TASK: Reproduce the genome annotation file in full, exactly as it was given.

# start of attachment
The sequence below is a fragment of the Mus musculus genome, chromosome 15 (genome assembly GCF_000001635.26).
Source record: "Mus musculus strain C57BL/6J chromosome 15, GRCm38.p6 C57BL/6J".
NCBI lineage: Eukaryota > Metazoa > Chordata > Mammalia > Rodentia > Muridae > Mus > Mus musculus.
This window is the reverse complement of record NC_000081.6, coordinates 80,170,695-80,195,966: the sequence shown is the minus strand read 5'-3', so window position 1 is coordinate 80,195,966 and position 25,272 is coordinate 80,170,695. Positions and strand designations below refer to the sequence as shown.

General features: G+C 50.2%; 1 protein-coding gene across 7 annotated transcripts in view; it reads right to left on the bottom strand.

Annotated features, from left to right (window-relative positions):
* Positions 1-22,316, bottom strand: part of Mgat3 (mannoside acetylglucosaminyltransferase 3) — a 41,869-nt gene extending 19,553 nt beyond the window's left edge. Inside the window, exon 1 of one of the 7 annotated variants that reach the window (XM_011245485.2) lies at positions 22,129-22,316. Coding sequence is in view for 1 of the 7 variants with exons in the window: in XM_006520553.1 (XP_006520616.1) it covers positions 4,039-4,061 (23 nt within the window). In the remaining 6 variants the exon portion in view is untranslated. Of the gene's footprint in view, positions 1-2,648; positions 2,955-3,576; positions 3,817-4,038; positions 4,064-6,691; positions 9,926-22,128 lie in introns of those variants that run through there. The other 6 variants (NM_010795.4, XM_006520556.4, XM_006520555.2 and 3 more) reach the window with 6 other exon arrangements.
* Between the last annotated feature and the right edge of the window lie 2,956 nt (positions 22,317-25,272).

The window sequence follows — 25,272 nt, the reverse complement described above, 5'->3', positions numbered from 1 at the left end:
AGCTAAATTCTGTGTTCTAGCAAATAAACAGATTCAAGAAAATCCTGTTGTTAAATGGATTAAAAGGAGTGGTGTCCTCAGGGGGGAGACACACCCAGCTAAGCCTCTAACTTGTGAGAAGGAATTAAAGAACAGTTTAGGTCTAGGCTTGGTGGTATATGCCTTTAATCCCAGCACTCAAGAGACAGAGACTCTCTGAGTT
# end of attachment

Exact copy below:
The sequence below is a fragment of the Mus musculus genome, chromosome 15 (genome assembly GCF_000001635.26).
Source record: "Mus musculus strain C57BL/6J chromosome 15, GRCm38.p6 C57BL/6J".
NCBI lineage: Eukaryota > Metazoa > Chordata > Mammalia > Rodentia > Muridae > Mus > Mus musculus.
This window is the reverse complement of record NC_000081.6, coordinates 80,170,695-80,195,966: the sequence shown is the minus strand read 5'-3', so window position 1 is coordinate 80,195,966 and position 25,272 is coordinate 80,170,695. Positions and strand designations below refer to the sequence as shown.

General features: G+C 50.2%; 1 protein-coding gene across 7 annotated transcripts in view; it reads right to left on the bottom strand.

Annotated features, from left to right (window-relative positions):
* Positions 1-22,316, bottom strand: part of Mgat3 (mannoside acetylglucosaminyltransferase 3) — a 41,869-nt gene extending 19,553 nt beyond the window's left edge. Inside the window, exon 1 of one of the 7 annotated variants that reach the window (XM_011245485.2) lies at positions 22,129-22,316. Coding sequence is in view for 1 of the 7 variants with exons in the window: in XM_006520553.1 (XP_006520616.1) it covers positions 4,039-4,061 (23 nt within the window). In the remaining 6 variants the exon portion in view is untranslated. Of the gene's footprint in view, positions 1-2,648; positions 2,955-3,576; positions 3,817-4,038; positions 4,064-6,691; positions 9,926-22,128 lie in introns of those variants that run through there. The other 6 variants (NM_010795.4, XM_006520556.4, XM_006520555.2 and 3 more) reach the window with 6 other exon arrangements.
* Between the last annotated feature and the right edge of the window lie 2,956 nt (positions 22,317-25,272).

The window sequence follows — 25,272 nt, the reverse complement described above, 5'->3', positions numbered from 1 at the left end:
AGCTAAATTCTGTGTTCTAGCAAATAAACAGATTCAAGAAAATCCTGTTGTTAAATGGATTAAAAGGAGTGGTGTCCTCAGGGGGGAGACACACCCAGCTAAGCCTCTAACTTGTGAGAAGGAATTAAAGAACAGTTTAGGTCTAGGCTTGGTGGTATATGCCTTTAATCCCAGCACTCAAGAGACAGAGACTCTCTGAGTT